The standard Android applications for mail, calendar, contacts etc. can synchronize against SSL-protected servers but have no option to check their certificate. Basically, it is possible to either check if the certificate is issued by one of the standard (before Android 4.0, not user-editable) CAs, or not check them at all. This is not enough to reliably assert the identity of the server, which presents the risk of giving sensitive information (account passwords) to the wrong server. This problem is especially important when the server is on a semi-permament connection and found via dynamic DNS, uses self-signed or private-CA certificates, or when using public WiFi hotspots (which are rather trivial to fake and therefore are a regular MitM-attack vector).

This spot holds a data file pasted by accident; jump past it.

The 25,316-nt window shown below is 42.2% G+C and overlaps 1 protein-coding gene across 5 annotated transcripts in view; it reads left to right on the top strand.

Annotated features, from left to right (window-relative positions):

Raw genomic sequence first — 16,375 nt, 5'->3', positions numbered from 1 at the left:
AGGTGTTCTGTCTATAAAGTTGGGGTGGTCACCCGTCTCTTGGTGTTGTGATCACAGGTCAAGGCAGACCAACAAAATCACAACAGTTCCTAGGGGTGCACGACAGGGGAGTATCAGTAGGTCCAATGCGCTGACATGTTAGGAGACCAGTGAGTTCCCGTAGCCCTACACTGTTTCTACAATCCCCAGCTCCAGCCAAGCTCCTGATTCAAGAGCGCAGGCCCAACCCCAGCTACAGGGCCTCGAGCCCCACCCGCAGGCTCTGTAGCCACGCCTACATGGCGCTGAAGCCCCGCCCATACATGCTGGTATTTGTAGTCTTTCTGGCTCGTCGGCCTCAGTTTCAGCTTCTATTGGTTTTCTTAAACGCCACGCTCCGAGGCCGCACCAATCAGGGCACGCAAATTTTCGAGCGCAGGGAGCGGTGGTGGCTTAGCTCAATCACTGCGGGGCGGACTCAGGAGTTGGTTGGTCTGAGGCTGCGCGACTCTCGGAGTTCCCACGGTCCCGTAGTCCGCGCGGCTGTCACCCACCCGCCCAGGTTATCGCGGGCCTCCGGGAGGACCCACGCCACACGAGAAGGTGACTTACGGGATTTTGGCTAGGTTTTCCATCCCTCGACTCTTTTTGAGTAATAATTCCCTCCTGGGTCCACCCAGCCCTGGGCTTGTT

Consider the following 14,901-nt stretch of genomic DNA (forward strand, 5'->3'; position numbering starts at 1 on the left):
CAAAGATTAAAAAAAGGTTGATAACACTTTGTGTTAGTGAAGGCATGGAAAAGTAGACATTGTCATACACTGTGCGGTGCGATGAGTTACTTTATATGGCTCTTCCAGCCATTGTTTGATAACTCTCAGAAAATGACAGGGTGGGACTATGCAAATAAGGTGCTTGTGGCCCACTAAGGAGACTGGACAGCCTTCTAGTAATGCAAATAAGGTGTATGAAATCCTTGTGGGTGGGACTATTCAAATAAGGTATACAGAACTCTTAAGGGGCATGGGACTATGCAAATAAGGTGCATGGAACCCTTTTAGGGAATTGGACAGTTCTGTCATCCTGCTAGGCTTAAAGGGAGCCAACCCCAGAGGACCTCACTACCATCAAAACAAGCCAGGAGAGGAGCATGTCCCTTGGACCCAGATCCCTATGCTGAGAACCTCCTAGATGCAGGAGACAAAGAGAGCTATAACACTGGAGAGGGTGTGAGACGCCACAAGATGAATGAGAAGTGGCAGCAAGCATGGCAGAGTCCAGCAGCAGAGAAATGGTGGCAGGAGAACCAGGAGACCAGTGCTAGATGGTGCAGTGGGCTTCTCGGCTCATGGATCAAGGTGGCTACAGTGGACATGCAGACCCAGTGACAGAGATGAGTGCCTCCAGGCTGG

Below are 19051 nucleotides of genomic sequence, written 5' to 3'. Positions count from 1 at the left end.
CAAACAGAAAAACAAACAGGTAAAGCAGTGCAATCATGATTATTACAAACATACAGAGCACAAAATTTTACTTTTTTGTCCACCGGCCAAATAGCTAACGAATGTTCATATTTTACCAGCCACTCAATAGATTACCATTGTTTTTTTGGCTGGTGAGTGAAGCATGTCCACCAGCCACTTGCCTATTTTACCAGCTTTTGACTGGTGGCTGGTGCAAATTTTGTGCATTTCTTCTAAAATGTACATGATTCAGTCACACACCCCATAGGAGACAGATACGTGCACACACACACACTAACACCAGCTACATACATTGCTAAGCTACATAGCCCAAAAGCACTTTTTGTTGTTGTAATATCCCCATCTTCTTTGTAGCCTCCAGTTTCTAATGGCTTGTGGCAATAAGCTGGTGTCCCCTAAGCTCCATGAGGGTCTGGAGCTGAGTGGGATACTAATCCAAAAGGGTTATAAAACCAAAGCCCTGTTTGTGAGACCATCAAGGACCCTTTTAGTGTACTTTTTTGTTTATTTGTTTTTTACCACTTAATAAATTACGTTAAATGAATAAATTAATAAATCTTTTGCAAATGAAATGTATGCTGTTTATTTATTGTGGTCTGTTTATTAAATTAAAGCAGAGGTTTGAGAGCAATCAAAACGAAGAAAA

This app checks in configurable intervals if a given HTTPS URL is reachable and the server identifies itself with the right certificate. It consists of a home screen widget displaying the status with colored "signal lights":
* green, if the connection is okay
* yellow, when a check is underway
* red, when the server is unreachable
* double red, when the server gives errors or fails certificate checking
* small white, when checking is not needed
When checking and when an error happens, the global synchronization setting is turned off. This way you should be reasonably safe that the synchronization does not try to connect to a server whose identity is not verified, given it is the same server as the one you check.
This is an open source (GPL) app. Source and further documentation is available via my Web site.
INTERNET - connect to your server (nowhere else)
ACCESS_NETWORK_STATE - determine your connection (WLAN, mobile...) to find out if checking is needed
READ_SYNC_SETTINGS, WRITE_SYNC_SETTINGS - turn sync off on checking or error
RECEIVE_BOOT_COMPLETED - automatic start (if possible, depending on Android version)
READ_EXTERNAL_STORAGE - read certificates from memory or SD card